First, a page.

Swedish movie theaters add a ‘Bechdel test’ rating to promote female characters

In 1985, comic author and artist Alison Bechdel published “The Rule,” a strip from her long-running series Dykes to Watch Out For. It introduced what would become known as the Bechdel test: a character says she’ll only see a movie if it has at least two women in it, and they talk to each other about something besides a man. Thirty years later, that rule has grown to a practically ubiquitous measure of whether a film had a meaningful female presence (its reverse highlights the relatively few movies that lack men.) And it’s now coming to theaters in Sweden, with praise from the state-funded Swedish Film Institute.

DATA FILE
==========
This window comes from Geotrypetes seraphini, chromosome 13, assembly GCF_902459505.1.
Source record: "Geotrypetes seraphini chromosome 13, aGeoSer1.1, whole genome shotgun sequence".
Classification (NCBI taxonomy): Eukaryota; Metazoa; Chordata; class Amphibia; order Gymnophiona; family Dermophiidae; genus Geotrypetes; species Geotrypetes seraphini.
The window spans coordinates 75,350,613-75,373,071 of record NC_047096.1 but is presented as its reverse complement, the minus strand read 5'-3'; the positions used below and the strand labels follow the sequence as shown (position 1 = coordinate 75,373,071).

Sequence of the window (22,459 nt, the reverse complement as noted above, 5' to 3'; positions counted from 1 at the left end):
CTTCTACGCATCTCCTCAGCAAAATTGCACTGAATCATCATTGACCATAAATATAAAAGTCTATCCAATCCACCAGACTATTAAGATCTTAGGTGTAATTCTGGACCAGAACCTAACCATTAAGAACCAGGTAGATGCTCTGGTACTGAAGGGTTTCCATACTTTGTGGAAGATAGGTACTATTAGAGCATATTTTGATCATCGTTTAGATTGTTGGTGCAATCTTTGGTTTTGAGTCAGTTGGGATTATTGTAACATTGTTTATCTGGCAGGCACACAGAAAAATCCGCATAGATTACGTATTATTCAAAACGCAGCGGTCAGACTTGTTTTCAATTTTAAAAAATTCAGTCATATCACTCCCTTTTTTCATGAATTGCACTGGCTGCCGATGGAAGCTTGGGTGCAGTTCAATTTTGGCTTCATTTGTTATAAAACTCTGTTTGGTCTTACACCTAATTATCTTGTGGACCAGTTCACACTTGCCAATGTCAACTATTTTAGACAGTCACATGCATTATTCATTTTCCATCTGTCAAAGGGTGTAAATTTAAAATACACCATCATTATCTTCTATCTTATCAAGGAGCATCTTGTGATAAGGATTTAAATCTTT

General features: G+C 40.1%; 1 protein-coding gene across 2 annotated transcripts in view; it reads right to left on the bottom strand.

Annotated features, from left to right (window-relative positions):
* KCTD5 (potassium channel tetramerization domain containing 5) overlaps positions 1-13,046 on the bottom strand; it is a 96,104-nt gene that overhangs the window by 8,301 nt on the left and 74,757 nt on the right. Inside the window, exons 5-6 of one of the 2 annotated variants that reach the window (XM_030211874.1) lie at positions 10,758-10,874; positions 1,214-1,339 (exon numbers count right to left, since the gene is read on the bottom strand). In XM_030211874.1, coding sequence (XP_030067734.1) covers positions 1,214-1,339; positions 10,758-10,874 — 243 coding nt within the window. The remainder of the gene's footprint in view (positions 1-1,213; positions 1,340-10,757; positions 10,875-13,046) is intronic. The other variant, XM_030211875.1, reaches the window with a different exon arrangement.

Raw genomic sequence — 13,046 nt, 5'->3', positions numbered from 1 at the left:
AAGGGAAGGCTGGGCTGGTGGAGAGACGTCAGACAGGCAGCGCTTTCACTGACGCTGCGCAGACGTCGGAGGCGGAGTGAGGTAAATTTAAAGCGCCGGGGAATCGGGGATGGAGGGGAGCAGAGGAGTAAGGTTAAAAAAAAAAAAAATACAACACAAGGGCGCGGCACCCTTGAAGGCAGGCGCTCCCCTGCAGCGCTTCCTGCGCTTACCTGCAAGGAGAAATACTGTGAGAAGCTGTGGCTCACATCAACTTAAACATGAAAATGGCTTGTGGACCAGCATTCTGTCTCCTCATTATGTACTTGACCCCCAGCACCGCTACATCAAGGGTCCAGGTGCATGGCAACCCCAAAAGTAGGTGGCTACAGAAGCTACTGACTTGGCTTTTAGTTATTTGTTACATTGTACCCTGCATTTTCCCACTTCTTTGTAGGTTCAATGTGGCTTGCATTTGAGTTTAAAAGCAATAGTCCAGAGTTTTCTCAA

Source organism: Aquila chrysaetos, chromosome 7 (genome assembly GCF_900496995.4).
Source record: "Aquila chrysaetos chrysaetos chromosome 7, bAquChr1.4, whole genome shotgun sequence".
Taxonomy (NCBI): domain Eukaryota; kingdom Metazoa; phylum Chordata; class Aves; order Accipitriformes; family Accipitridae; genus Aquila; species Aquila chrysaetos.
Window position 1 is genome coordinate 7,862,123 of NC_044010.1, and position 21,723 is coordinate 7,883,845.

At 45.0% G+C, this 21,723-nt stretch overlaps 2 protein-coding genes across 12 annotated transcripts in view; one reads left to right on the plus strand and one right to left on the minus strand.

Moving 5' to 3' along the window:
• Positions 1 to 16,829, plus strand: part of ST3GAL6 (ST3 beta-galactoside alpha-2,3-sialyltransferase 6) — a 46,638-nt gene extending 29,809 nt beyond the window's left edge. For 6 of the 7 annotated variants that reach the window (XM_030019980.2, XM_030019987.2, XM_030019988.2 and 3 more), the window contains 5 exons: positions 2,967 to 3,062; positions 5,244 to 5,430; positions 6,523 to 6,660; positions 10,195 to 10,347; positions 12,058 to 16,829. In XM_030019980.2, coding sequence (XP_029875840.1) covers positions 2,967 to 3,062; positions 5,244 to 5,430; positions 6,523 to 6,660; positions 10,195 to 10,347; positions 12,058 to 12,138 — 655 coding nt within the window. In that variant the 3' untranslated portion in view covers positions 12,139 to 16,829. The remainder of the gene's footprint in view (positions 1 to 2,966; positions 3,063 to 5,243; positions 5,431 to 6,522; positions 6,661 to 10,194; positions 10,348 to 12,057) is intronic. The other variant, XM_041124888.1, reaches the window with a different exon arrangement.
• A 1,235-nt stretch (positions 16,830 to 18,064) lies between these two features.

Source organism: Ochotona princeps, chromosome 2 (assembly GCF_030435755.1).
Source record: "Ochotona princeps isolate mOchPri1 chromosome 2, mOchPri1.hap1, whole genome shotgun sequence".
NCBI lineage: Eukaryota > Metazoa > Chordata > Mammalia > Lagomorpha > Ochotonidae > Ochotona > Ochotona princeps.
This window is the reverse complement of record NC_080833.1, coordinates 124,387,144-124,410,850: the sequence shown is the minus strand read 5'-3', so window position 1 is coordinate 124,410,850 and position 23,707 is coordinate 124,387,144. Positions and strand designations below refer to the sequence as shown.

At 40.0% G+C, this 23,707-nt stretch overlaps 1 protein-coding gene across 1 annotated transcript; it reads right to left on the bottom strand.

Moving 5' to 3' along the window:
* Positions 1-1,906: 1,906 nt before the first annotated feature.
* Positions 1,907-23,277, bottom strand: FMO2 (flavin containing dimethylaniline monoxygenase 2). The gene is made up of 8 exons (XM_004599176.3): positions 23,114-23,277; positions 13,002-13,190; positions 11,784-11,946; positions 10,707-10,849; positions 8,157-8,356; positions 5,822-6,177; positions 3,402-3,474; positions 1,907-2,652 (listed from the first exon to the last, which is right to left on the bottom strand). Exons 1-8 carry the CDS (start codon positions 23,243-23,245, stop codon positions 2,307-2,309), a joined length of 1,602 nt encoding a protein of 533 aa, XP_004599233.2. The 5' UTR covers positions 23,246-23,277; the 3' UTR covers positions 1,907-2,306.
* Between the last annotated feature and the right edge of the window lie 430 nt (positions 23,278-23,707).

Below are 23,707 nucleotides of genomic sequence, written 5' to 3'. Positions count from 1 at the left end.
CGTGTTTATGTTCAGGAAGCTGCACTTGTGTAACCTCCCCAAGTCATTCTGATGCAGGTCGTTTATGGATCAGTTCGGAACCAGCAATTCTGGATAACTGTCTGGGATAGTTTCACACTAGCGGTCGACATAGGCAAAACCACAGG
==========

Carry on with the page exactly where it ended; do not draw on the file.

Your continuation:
Last month, the Associated Press reports, four cinemas started adding a new rating: if a film has two named female characters…

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